- Historic Sites
The Dawn Of Speed
The Florida Speed Carnivals at Daytona lasted less than a decade, but they saw American motoring grow from rich man’s sport to national obsession
November 1987 | Volume 38, Issue 7
Daytona, 1902: about fifty spectators were rounded up, and the race was on.
And so they were. Spectators numbered three thousand in 1903; competitors numbered three. James Hathaway was timed in his Stanley Steamer at a little under a minute and a half. The stars of the show remained the Bullet and the Pirate, both revamped, Olds sending a factory test driver along to pilot his car, Winton remaining behind the wheel of the Bullet. The Pirate did a mile in a little over a minute; the Bullet a little under.
The real winner was the beach, smooth as a billiards table and the “finest natural racecourse in the world,” as Winton exclaimed. Wealthy local residents had been persuaded to bring their cars out for runs on the sand, and a reporter wrote: “Bluff and beach were thronged with the summer-garbed crowds of fashionable men and women, who make up most of the winter population. There was a sprinkling of open-eyed and open-mouthed ‘crackers,’ and ‘pickaninnies’ tumbled and played about the beach in swarms. The tout ensemble was interesting and unique....”
Afterward the participants gathered to form the Florida East Coast Automobile Association and make the races an annual event. Both Daytona and Ormond people were present at the creation, and relations seem to have been friendly. The prospect of a healthy influx of visitors to the area each year was enticing, and one outsider in the group painted a particularly rosy picture. He was William J. Morgan of New Jersey, whom everyone knew as “the Senator.” A former racing cyclist, Morgan was now among the powers at The Automobile, one of the best motoring magazines of the day. A natural promoter, he was perfect for the Ormond-Daytona cause, and the free advertising and national publicity his magazine could provide helped ensure his selection as the association’s business manager.
Because Ransom Olds and Alexander Winton could be counted upon to spread the beach-racing word in the Midwest, Morgan spent the next nine months drumming up enthusiasm on the East Coast from the New York City editorial offices of The Automobile. It wasn’t difficult. He simply said that Ormond-Daytona would be America’s Nice. Since before the turn of the century, Europe’s motoring aristocracy had journeyed to that fashionable Riviera city for a week of racing each year, a fact well known among America’s wealthy automobile enthusiasts. Some of them had participated, and all of them were aware of the 1901 meet, when the Daimler automobile dealer Emil Jellinek stunned the Continent by sweeping Nice’s speed week in a Daimler he had ordered especially and named for his daughter Mercedes. By now the Daimler company had decided that calling all its cars Mercedes was a good idea.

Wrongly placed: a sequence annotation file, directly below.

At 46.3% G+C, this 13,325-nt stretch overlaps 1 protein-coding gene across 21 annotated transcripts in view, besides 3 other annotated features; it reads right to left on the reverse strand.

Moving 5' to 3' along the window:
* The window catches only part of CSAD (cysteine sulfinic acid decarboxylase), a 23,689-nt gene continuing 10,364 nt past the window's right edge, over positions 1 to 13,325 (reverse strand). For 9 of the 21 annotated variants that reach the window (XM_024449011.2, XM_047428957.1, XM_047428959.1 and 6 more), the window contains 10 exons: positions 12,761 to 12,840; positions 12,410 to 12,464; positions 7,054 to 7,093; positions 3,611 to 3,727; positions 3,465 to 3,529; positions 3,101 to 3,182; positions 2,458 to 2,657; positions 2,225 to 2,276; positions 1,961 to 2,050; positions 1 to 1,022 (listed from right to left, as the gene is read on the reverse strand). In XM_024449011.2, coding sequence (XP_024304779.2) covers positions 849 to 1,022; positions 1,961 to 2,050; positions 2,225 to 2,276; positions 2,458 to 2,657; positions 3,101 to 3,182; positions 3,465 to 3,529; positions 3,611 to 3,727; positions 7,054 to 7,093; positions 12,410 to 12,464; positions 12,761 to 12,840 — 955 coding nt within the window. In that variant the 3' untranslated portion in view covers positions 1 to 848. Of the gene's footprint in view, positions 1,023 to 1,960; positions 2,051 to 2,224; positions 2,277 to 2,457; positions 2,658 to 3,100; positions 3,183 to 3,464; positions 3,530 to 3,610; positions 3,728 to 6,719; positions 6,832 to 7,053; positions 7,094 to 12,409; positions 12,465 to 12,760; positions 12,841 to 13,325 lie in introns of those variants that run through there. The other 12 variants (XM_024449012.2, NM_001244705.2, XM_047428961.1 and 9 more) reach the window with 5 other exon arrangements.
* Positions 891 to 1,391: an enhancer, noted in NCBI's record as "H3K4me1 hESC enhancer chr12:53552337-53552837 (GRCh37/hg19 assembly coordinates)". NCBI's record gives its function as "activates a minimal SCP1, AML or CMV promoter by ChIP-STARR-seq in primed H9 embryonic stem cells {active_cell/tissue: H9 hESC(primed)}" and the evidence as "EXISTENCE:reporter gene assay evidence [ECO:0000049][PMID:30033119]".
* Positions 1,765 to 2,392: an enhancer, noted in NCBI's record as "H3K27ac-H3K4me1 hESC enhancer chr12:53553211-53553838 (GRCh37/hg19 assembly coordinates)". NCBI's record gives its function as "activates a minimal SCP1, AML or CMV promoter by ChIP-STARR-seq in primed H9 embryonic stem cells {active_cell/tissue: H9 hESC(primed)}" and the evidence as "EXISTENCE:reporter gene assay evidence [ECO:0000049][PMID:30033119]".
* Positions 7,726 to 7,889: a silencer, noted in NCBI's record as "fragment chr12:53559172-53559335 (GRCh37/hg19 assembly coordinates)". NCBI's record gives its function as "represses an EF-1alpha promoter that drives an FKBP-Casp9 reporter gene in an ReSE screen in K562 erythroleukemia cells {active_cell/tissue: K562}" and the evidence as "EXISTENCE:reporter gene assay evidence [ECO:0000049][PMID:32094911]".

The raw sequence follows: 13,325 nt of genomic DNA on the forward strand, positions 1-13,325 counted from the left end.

There would be lots of them at Ormond-Daytona. Society’s ladies might motor sedately in their low-powered American electrics; society’s gentlemen preferred dashing about in high-powered gasoline cars purchased from Europe. Not a single American sportsman competed on the beach in 1904 with an American car. A Renault was the choice of W. Gould Brokaw, whose town house was on Madison Avenue and whose Long Island estate was called “Nirvana.” And there was a smattering of other French machines. But the overwhelming choice this year was the German Mercedes.
Morgan had scheduled the Florida Speed Carnival to begin in late January, immediately following the New York Automobile Show at the Grand Central Palace, the premier automotive social event up north. Scarcely had its doors closed than show visitors headed south, some of them in their own private railway cars.
Arrival in Florida brought some bickering about the expense involved in transporting the automobiles down, but that was forgotten soon after the unloading of the cars and the onset of festivities. All the hotels in the area were filled to capacity; the Ormond Hotel was the designated headquarters. The talk there the night before the races began was largely about one man. On January 12, 1904, Henry Ford had driven his latest racing car over the ice of Lake St. Clair in Michigan at 91.37 mph, the fastest automobile speed thus far recorded in the Americas. Whether a frozen-water run qualified as a land speed record was hotly debated by the American Automobile Association (AAA), but the mark had been allowed on January 20. Across the Atlantic, European motor-sport officialdom just snickered and would not even consider it. Sand would certainly qualify as land anywhere, however, and one of the competitors staying at the Ormond Hotel was sure he could better Ford’s speed. Two years earlier, while jousting near Albi, France, with his friend the Baron Henri de Rothschild, William K. Vanderbilt, Jr., had driven his French-made 60-hp Mors 76.08 mph. Now his mount was a custom-built 90-hp Mercedes.